The obligation of every Muslim. Jihad (Photo: Reuters)


On March 1996, the Jihad managed to smuggle a suicide bomber through Gaza's Karni crossing, which is used mainly for industrial shippings, into Israel. He later blew himself up in Tel Aviv, during a Purim (Jewish Halloween) holiday parade, killing 13 and injuring 125.


When the Second Intifada erupted in 2000, Jihad once again escalated its terror activities, going as far as joining forces with Hamas, for the first time in both groups' history, in an attempt to carry out even bigger, more ferocious attacks on Israel.


The Jihad made terror history at that time, allowing women into its ranks and training them, alongside its men, to carry out attacks. The Jihad soon flaunted the novelty: On October 4 2003, a female suicide bomber targeted the Maxim Restaurant in Haifa, killing 21 Israelis.


The Jihad went on to claim hundreds of attacks on Israel, carrying out some 422 bombings, shootings and stabbings, in which 134 Israelis were killed and approximately 880 were injured.


The Palestinian Authority, meanwhile, was going through some major political changes: In late 2004 Yasser Arafat died. In early 2005, Mahmoud Abbas was named Palestinian president and the following summer saw Israel unilaterally withdraw from the Gaza Strip. In January 2006, the PA held its first general elections in which Hamas achieved a landslide victory, winning 76 of the Palestinian parliament's 132 seats.


Hamas-Fatah infighting began shortly after, escalating over the course of a year to the point of a near-civil war. In mid 2007 Hamas forces took control of the Gaza Strip, forcing Palestinian leadership, including Abbas, to flee to the West Bank city of Ramallah, effectively splitting the PA into two political entities.


Throughout the political turmoil The Islamic Jihad continued its attacks on Israel: Stealthily aided by Hamas – which chose not to be directly involved at the time – Jihad operatives escalated the barrage of Qassam rockets and mortar shells fired at Israel's southwest.


The Jihad's Qassam and mortars are short-range rockets, allowing the organization to target mostly Sderot, the Sha'ar Hanegev Regional Council and the Gaza vicinity communities. Jihad forces have also tried using self-produced mid-range rockets called "Quds 101," "Quds 102," and "Quds 103" aimed at Ashkelon. 

Not obligated by any hudna or ceasefire (Photo: AFP)


Being of a-political nature, the Islamic Jihad is not obligated by any hudna or ceasefire – temporary of permanent – brokered between Hamas and Israel.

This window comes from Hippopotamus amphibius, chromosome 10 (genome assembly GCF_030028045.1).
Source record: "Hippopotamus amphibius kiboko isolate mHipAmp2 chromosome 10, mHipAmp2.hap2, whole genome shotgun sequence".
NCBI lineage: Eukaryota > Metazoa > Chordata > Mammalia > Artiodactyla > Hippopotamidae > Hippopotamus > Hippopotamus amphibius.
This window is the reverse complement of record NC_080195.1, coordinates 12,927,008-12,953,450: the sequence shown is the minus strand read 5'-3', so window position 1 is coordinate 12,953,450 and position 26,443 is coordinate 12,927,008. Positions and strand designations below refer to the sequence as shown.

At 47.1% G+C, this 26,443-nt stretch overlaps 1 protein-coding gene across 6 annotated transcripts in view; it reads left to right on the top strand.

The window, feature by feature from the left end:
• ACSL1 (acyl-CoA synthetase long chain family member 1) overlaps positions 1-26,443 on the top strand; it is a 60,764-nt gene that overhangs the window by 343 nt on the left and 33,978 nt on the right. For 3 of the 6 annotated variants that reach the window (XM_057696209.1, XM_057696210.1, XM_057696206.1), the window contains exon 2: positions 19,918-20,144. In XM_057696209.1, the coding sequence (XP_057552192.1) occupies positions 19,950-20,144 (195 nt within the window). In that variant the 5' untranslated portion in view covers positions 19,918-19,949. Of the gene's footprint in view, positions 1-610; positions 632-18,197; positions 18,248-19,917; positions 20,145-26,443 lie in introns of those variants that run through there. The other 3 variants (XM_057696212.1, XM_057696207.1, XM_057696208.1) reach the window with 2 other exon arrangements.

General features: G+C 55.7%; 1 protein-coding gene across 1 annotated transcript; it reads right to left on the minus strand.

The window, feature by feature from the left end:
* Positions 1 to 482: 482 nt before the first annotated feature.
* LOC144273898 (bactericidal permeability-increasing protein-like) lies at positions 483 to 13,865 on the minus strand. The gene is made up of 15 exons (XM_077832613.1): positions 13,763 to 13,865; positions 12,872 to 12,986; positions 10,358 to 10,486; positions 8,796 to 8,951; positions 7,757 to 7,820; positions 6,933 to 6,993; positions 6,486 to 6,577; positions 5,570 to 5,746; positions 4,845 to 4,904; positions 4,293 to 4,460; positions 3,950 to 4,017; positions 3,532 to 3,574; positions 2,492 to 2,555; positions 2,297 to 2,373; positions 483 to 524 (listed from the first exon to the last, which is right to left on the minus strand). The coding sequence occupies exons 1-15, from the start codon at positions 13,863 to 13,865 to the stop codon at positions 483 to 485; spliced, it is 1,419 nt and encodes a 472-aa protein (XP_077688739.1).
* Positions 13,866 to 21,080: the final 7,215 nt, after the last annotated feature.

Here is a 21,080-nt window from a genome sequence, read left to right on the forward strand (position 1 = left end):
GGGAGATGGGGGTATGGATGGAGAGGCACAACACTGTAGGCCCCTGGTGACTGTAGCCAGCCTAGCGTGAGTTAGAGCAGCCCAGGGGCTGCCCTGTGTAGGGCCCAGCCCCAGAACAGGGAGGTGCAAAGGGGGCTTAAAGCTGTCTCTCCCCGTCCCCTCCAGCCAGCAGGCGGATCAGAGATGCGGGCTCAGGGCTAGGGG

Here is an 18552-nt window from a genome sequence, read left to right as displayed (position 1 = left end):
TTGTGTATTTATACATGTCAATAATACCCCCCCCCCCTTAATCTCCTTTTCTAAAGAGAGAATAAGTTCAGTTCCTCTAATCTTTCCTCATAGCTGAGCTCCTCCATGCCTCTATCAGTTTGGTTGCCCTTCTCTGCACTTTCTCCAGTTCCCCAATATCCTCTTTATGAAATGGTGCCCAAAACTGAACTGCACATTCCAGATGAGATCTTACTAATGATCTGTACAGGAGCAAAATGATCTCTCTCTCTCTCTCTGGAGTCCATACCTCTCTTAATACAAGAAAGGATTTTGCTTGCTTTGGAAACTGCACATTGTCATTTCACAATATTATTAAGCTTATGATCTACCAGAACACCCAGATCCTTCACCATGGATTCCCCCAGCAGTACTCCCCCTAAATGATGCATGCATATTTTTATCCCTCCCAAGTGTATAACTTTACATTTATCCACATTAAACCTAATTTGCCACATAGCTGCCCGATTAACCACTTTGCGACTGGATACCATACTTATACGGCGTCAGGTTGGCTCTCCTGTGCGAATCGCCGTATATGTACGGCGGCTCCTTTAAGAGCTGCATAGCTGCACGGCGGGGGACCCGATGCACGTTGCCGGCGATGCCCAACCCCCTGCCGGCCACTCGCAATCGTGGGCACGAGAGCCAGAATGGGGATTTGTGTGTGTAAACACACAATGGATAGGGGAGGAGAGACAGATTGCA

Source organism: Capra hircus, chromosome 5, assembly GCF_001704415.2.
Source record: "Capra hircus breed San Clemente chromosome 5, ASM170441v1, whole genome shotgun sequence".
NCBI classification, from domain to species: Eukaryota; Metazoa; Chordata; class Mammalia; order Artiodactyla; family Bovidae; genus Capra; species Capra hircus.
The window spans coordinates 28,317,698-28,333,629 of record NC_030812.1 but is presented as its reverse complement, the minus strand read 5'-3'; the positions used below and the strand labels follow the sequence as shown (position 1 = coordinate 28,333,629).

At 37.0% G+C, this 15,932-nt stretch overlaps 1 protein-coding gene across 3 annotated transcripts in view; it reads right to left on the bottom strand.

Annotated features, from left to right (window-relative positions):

The Islamic Jihad is defined as a terror group by the United States, the European Union, the United Kingdom, Japan, Canada, Australia and Israel.


Prominent figures within Jihad:

Fathi Shaqaqi: Co-founder of the Islamic Jihad, killed in Malta in 1995.


Dr. Ramadan Abdullah Shallah: Current leader of the Jihad, who took over after Shaqaqi's death, currently living in Syria.


Dr. Sami Al-Arian: The North American leader of the Islamic Jihad, responsible for raising funds for the organization's terror activities. He was arrested in 2003 and later indicted by the US attorney general for 50 counts of operating a racketeering enterprise and supporting terror acts. He pled guilty to charges of conspiracy to help members of the Palestinian Islamic Jihad in nonviolent activities and sentenced to 57 months in prison. He stands to be deported from the US upon completion of his sentence.


Abdullah al-Shami: The Gaza leader of Islamic Jihad.


Mohammed el-Hindi: One of the organization's senior leaders in Gaza, considered a radical hardliner.


Mahmoud Tawalbe: Leader of the Jihad's military forces in the West Bank city of Jenin.; killed by IDF forces during Operation Defensive Shield in 2002.


Sheikh Mohammed Khalil: A senior Jihad operative, killed in an IAF airstrike in Gaza in 2005.


Bashir Dabash: Head of the military arm of the Islamic Jihad in Gaza, killed by IDF forces in 2004.


Louie Saadi: Head of the military arm of the Islamic Jihad in the West Bank; was one of the IDF's most wanted operatives in the West Bank. Killed by IDF forces in 2005.


Issa Battat: Head of Islamic Jihad military wing in Bethlehem; arrested by IDF forces in 2003.


Mohammed Dadouh: Senior Jihad commander in Gaza, killed by IDF forces in 2006.


פרסום ראשון: 12.22.07, 17:15